Jason looked into the man’s eyes as he spoke, blue eyes that seemed to smoke in their intensity. The man was taller, maybe six-one or so, and younger than Jason, thirty at the most. He had a muscular, athletic build and short blond hair. The loose shirt worn outside his pants waist revealed little of his build, but the corded muscles that bound his forearms below impressive biceps suggested power. Jason recalled how the man had moved with an animal’s quick grace. He didn’t look familiar, but.... “We just got in town. From the coast. But what—”

“Hold on,” the man said as he held up his hand. Then as he looked around, he said, “Let’s get into cover. That thing wasn’t alone, you know.” He turned and ran to the house. “Come on, move it!” he ordered over his shoulder in a harsh whisper in a tone that suggested giving orders that were obeyed was not something new to him. He disappeared into the darkness beyond the double doors.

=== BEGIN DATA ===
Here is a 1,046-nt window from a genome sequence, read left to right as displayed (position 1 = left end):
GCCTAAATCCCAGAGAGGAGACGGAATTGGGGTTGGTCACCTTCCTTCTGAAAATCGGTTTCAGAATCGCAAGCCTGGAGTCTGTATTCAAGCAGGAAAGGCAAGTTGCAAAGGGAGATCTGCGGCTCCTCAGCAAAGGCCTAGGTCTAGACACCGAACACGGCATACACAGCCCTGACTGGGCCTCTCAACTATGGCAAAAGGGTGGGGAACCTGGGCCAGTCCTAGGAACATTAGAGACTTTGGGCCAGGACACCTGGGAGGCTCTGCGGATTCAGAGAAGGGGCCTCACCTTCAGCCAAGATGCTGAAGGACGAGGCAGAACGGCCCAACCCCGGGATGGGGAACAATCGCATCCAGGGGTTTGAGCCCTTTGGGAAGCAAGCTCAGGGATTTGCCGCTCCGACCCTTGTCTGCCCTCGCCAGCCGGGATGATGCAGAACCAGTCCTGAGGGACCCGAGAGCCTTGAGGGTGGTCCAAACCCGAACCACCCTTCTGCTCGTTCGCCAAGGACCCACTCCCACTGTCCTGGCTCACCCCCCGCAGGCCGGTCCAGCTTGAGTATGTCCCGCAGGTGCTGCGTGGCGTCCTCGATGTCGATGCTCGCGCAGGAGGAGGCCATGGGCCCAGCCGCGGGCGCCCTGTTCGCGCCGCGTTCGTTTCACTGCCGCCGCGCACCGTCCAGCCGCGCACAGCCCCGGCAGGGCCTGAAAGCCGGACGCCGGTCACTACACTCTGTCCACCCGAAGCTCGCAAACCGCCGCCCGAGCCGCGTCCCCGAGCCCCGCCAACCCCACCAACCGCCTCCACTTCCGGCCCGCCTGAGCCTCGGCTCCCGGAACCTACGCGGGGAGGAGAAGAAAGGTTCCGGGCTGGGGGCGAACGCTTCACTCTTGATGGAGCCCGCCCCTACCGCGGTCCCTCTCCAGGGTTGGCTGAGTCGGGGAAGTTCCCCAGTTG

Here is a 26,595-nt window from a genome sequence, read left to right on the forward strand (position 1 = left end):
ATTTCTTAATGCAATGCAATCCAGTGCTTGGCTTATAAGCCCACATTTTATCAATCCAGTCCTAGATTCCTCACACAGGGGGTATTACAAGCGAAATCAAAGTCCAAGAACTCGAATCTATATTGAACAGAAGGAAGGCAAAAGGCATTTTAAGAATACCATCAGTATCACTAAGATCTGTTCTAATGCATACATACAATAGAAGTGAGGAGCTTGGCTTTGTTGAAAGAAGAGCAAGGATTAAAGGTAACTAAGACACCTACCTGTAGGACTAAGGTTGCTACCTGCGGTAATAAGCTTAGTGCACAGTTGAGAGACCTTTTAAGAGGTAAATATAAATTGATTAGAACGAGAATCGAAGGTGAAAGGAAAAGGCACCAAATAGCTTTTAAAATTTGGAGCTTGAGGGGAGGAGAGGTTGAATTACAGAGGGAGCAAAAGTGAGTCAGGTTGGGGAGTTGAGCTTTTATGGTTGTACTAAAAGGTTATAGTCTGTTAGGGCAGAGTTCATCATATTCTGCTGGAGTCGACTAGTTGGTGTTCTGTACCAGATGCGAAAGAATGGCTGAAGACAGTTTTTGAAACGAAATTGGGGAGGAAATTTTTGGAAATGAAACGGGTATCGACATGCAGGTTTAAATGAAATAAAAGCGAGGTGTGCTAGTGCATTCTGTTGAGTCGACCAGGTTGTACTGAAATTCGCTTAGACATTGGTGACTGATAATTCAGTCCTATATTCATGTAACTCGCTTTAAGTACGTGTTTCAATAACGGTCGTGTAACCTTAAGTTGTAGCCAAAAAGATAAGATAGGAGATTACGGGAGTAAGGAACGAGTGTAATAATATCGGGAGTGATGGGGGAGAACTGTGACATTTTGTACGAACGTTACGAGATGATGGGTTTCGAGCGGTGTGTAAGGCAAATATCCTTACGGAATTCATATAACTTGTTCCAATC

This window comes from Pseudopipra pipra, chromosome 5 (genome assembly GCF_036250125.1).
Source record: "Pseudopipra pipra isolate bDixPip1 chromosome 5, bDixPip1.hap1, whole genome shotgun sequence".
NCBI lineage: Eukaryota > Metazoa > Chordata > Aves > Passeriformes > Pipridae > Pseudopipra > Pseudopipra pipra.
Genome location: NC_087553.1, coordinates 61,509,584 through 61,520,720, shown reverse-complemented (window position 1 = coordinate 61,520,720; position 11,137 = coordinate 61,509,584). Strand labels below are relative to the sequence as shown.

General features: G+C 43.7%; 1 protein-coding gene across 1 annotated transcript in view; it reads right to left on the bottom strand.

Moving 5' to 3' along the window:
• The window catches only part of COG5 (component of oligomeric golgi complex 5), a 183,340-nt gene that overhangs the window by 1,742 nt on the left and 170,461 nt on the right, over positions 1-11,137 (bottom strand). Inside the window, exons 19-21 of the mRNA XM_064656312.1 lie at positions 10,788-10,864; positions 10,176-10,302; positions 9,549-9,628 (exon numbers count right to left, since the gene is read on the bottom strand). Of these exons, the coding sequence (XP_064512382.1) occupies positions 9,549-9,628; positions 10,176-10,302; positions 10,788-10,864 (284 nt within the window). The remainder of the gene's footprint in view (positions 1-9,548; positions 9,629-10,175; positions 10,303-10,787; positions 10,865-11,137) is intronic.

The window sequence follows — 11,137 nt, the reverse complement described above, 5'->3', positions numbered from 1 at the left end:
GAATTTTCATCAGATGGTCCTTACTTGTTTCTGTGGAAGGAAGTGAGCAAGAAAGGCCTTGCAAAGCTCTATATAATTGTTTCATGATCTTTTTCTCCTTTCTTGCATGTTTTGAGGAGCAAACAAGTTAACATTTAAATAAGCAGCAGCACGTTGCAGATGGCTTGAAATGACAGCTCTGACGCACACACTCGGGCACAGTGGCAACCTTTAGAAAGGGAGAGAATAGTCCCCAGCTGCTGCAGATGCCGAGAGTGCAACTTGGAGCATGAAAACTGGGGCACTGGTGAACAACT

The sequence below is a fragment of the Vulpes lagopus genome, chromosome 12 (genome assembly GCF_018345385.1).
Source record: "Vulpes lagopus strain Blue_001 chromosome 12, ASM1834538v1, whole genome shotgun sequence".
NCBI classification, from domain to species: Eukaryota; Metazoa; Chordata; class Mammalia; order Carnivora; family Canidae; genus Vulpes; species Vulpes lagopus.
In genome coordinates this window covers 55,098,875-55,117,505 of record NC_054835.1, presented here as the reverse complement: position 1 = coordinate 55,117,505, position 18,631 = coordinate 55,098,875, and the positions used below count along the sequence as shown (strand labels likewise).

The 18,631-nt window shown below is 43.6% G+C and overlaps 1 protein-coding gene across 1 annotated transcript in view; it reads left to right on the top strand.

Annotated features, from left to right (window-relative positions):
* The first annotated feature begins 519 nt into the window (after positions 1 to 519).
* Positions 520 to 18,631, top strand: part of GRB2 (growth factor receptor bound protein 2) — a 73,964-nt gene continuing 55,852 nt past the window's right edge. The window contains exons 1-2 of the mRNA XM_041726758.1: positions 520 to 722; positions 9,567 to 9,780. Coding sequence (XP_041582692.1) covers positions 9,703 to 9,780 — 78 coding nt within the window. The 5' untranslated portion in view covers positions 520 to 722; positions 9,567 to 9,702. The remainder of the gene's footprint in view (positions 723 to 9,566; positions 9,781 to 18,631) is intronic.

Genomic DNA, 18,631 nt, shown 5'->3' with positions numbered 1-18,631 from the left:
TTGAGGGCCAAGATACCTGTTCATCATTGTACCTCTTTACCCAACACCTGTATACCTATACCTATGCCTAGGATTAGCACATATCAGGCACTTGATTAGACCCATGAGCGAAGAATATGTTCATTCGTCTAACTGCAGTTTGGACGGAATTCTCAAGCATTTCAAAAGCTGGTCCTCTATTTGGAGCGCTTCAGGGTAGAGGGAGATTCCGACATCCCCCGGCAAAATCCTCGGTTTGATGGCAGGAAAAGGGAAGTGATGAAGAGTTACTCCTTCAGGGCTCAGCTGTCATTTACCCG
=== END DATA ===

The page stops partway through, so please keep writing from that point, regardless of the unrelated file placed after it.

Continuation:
Nate was the last one in and closed the door quietly by turning the knob. As he did so, he left a red smear from his bleeding hand.

Without moving the curtain, the stranger peered out a window for a bit before turning to address the group. “We should be okay here for a few minutes. Can’t stay long, though, not with that body out there. My name’s Adam, by the way. Adam Rainger.”

Jason stepped forward and said, “I’m Jason Wolfe. This is Erin, Nate and Emmie, my daughter. Look, like I said, we just got into town from out at the coast. We have a pretty good idea of what’s happened. I mean—those things out there. That’s the first one I’ve seen in the flesh, but, believe me, I do know what they can do. Emmie and I had front row seats when they destroyed San Francisco.”

Jason’s description of the invader’s ship hovering in the now smoke-filled sky above the bay caught Adam’s attention. He just nodded when he heard how it spewed out squadrons of planes.